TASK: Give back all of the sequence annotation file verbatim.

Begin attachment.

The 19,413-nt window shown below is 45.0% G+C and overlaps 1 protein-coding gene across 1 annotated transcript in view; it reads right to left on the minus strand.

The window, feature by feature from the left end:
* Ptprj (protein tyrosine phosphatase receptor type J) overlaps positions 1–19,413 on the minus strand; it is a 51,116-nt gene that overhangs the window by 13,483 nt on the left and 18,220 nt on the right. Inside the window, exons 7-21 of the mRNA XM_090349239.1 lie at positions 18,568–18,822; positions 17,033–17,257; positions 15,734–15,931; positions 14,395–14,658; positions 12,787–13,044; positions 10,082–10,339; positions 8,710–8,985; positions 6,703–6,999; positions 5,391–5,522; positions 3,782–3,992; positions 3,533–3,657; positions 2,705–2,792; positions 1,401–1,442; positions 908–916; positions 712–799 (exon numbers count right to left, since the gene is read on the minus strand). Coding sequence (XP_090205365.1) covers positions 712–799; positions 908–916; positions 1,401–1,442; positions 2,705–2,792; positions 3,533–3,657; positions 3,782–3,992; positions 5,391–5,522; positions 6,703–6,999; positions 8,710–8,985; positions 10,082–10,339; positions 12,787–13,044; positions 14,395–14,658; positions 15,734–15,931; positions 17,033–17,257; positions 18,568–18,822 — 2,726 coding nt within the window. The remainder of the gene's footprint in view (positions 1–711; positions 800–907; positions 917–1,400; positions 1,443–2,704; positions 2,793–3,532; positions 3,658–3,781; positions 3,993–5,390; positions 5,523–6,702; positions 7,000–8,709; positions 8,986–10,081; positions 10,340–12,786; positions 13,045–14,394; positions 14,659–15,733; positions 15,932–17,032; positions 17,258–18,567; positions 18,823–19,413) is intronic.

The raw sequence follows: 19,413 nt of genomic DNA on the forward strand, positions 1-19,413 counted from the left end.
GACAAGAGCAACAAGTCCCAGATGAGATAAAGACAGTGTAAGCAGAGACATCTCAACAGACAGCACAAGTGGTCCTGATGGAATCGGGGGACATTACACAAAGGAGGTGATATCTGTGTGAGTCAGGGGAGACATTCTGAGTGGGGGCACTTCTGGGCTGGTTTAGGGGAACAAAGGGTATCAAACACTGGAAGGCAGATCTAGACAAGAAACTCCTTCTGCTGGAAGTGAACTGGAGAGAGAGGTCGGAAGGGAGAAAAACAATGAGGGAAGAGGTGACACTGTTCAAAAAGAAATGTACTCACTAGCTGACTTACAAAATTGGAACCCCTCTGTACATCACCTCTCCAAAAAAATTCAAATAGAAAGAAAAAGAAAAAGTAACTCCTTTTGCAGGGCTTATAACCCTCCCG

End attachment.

The 19,413-nt window shown below is 45.0% G+C and overlaps 1 protein-coding gene across 1 annotated transcript in view; it reads right to left on the minus strand.

The window, feature by feature from the left end:
* Ptprj (protein tyrosine phosphatase receptor type J) overlaps positions 1–19,413 on the minus strand; it is a 51,116-nt gene that overhangs the window by 13,483 nt on the left and 18,220 nt on the right. Inside the window, exons 7-21 of the mRNA XM_090349239.1 lie at positions 18,568–18,822; positions 17,033–17,257; positions 15,734–15,931; positions 14,395–14,658; positions 12,787–13,044; positions 10,082–10,339; positions 8,710–8,985; positions 6,703–6,999; positions 5,391–5,522; positions 3,782–3,992; positions 3,533–3,657; positions 2,705–2,792; positions 1,401–1,442; positions 908–916; positions 712–799 (exon numbers count right to left, since the gene is read on the minus strand). Coding sequence (XP_090205365.1) covers positions 712–799; positions 908–916; positions 1,401–1,442; positions 2,705–2,792; positions 3,533–3,657; positions 3,782–3,992; positions 5,391–5,522; positions 6,703–6,999; positions 8,710–8,985; positions 10,082–10,339; positions 12,787–13,044; positions 14,395–14,658; positions 15,734–15,931; positions 17,033–17,257; positions 18,568–18,822 — 2,726 coding nt within the window. The remainder of the gene's footprint in view (positions 1–711; positions 800–907; positions 917–1,400; positions 1,443–2,704; positions 2,793–3,532; positions 3,658–3,781; positions 3,993–5,390; positions 5,523–6,702; positions 7,000–8,709; positions 8,986–10,081; positions 10,340–12,786; positions 13,045–14,394; positions 14,659–15,733; positions 15,932–17,032; positions 17,258–18,567; positions 18,823–19,413) is intronic.

The raw sequence follows: 19,413 nt of genomic DNA on the forward strand, positions 1-19,413 counted from the left end.
GACAAGAGCAACAAGTCCCAGATGAGATAAAGACAGTGTAAGCAGAGACATCTCAACAGACAGCACAAGTGGTCCTGATGGAATCGGGGGACATTACACAAAGGAGGTGATATCTGTGTGAGTCAGGGGAGACATTCTGAGTGGGGGCACTTCTGGGCTGGTTTAGGGGAACAAAGGGTATCAAACACTGGAAGGCAGATCTAGACAAGAAACTCCTTCTGCTGGAAGTGAACTGGAGAGAGAGGTCGGAAGGGAGAAAAACAATGAGGGAAGAGGTGACACTGTTCAAAAAGAAATGTACTCACTAGCTGACTTACAAAATTGGAACCCCTCTGTACATCACCTCTCCAAAAAAATTCAAATAGAAAGAAAAAGAAAAAGTAACTCCTTTTGCAGGGCTTATAACCCTCCCG